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The Economic Impact of Medical Migration: An Overview of the Literature

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  • Martine Rutten

Abstract

This paper provides an overview of the evidence and applied literature on medical migration. The economic impacts of medical migration have been little researched, causing a polarisation in the debate between its critics and its proponents. The paucity of quantitative studies may be explained by the lack of comprehensive and consistent data. Investments in statistical resources on medical migration are therefore a major priority. The available evidence suggests that particularly English-speaking countries in Sub-Saharan African countries and the Caribbean with relatively few health workers and a high disease burden suffer most from the medical brain drain. However, the exodus of health workers is not the main cause of the health status crisis, but rather a symptom of deeper underlying problems, which often extend beyond the health sector towards the broader economic and political environment. In such situations, medical brain drain does pose challenges for human resource management and health service delivery. The only effective and long-term sustainable policy is one that addresses the underlying push and pull factors. Reforms have to be country-led, but may be supported via temporary migration schemes, remittances, enhancement of diaspora networks, and financial aid for which a strong moral case exists. Copyright 2009 The Author. Journal compilation 2009 Blackwell Publishing Ltd.

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  • Martine Rutten, 2009. "The Economic Impact of Medical Migration: An Overview of the Literature," The World Economy, Wiley Blackwell, vol. 32(2), pages 291-325, February.
  • Handle: RePEc:bla:worlde:v:32:y:2009:i:2:p:291-325
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    Cited by:

    1. Pavel Yakovlev & Tanner Steinkopf, 2014. "Can Economic Freedom Cure Medical Brain Drain?," Journal of Private Enterprise, The Association of Private Enterprise Education, vol. 29(Fall 2014), pages 97-117.
    2. Michel Grignon & Yaw Owusu & Arthur Sweetman, 2013. "The international migration of health professionals," Chapters,in: International Handbook on the Economics of Migration, chapter 4, pages 75-97 Edward Elgar Publishing.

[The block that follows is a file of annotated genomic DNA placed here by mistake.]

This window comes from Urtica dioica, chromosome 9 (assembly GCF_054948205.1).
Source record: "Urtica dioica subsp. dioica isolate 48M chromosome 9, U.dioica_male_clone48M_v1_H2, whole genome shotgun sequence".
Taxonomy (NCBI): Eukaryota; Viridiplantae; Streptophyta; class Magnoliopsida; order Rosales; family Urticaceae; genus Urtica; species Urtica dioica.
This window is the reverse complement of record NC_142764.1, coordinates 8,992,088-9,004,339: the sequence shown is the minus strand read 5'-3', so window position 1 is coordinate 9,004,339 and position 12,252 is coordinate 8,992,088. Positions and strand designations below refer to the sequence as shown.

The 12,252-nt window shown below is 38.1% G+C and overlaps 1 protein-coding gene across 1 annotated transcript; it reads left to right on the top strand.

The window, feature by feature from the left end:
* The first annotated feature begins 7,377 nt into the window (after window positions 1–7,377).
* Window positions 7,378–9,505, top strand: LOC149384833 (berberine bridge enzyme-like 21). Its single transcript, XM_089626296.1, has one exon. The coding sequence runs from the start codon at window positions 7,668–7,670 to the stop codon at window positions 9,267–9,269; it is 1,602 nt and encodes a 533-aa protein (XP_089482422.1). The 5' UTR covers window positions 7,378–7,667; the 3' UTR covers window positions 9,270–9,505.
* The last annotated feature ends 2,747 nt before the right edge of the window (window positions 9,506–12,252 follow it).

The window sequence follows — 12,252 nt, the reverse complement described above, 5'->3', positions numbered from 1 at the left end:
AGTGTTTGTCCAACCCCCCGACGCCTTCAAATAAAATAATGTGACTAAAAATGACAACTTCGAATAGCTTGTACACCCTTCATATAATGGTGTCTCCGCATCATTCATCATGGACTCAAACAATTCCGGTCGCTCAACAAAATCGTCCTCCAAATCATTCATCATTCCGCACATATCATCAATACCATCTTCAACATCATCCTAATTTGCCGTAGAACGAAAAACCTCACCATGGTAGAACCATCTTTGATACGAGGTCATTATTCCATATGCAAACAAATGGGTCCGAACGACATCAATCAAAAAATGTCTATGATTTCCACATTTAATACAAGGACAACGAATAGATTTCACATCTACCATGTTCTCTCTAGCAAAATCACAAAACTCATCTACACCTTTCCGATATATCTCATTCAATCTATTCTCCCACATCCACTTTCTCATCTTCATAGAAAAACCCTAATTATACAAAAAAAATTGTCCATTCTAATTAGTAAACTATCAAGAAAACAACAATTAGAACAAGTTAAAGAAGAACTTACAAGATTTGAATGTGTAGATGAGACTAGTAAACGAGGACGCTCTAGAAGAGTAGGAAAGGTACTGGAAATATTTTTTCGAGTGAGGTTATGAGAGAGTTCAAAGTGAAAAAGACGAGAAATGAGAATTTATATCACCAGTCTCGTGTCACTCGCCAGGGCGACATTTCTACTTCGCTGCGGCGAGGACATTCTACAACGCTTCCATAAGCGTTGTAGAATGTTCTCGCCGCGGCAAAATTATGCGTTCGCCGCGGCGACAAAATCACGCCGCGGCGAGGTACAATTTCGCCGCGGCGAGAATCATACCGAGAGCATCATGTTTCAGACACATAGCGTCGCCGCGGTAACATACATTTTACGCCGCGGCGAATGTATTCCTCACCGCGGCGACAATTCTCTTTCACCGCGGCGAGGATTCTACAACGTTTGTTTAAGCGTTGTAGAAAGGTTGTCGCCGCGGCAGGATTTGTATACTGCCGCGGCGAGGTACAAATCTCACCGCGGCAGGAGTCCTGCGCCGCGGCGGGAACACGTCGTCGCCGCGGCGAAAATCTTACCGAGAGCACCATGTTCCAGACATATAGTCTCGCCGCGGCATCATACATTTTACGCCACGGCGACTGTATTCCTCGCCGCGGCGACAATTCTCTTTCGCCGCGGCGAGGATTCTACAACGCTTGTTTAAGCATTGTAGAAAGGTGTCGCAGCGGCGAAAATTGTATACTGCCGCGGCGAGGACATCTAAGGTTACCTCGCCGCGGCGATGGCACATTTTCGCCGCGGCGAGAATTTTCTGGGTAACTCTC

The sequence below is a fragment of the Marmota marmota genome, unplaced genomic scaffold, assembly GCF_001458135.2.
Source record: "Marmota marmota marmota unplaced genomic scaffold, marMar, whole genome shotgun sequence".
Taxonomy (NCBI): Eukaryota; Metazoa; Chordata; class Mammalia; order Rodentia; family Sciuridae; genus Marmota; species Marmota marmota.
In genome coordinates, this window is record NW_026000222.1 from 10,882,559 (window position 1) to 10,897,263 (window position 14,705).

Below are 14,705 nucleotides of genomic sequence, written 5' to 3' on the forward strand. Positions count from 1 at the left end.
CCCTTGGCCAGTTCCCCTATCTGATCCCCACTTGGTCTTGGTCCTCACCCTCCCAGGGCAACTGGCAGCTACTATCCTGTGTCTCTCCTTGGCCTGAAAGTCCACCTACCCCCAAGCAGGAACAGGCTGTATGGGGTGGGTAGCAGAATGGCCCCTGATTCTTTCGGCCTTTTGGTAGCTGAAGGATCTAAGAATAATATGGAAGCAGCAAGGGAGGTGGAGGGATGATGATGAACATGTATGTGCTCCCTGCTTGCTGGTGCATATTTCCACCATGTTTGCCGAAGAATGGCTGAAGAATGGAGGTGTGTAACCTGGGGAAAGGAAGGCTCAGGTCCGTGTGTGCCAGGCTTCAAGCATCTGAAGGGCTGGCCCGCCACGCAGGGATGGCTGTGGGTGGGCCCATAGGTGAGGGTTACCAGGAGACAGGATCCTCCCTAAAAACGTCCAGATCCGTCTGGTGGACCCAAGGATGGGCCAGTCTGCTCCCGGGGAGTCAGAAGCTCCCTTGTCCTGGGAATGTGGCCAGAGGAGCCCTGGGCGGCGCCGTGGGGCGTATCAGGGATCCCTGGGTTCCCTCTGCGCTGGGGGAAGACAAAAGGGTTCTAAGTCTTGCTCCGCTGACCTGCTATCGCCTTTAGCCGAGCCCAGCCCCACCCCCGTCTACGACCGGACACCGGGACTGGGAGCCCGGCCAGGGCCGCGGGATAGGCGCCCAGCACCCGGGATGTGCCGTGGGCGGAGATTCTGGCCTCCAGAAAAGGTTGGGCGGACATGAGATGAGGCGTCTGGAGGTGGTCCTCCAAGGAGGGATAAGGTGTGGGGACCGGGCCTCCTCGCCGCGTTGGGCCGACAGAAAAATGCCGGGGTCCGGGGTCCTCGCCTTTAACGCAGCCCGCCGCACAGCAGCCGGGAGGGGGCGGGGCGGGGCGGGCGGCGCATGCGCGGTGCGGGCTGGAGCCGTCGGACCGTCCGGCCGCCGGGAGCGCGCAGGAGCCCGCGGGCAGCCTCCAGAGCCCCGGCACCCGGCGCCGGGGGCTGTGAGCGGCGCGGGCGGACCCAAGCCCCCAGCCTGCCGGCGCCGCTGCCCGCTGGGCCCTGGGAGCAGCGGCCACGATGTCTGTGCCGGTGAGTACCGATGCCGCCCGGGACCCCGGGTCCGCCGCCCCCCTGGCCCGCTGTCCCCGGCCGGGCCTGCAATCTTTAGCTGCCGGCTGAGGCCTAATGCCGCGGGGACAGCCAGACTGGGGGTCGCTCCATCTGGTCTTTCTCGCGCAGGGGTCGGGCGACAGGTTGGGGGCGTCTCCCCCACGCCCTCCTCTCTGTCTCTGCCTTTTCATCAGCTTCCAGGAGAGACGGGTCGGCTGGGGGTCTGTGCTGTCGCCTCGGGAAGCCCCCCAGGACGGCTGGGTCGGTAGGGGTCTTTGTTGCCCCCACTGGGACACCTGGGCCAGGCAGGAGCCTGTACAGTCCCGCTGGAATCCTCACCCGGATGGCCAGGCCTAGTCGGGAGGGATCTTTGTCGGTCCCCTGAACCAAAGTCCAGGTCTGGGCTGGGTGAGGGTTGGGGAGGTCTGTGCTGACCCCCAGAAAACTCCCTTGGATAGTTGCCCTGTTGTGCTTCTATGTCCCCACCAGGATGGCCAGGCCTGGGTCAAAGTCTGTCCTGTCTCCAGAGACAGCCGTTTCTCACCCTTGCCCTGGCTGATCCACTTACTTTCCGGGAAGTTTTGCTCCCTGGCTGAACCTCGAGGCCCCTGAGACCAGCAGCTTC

3. Anghel, Remus Gabriel & Botezat, Alina & Coșciug, Anatolie & Manafi, Ioana & Roman, Monica, 2016. "International Migration, Return Migration, and their Effects: A Comprehensive Review on the Romanian Case," IZA Discussion Papers 10445, Institute for the Study of Labor (IZA).
    4. Jacques Poot & Anna Strutt, 2010. "International Trade Agreements and International Migration," The World Economy, Wiley Blackwell, vol. 33(12), pages 1923-1954, December.
    5. Driouchi, Ahmed, 2015. "New Health Technologies and Health Workforce in Developing Economies," MPRA Paper 67775, University Library of Munich, Germany.
    6. Rutten, Martine, 2008. "Medical migration : what can we learn from the UK's perspective ?," Policy Research Working Paper Series 4593, The World Bank.
    7. Andrew Sharpe & Simon Lapointe, 2011. "The Labour Market and Economic Performance of Canada’s First Nations Reserves: The Effect of Educational Attainment and Remoteness," CSLS Research Reports 2011-05, Centre for the Study of Living Standards.
    8. Okeke, Edward N., 2013. "Brain drain: Do economic conditions “push” doctors out of developing countries?," Social Science & Medicine, Elsevier, vol. 98(C), pages 169-178.
    9. Boncea Irina, 2013. "Medical Brain Drain - A Theoretical Approach," Annals of Faculty of Economics, University of Oradea, Faculty of Economics, vol. 1(1), pages 64-71, July.

    More about this item

    JEL classification:

    • F22 - International Economics - - International Factor Movements and International Business - - - International Migration
    • I1 - Health, Education, and Welfare - - Health

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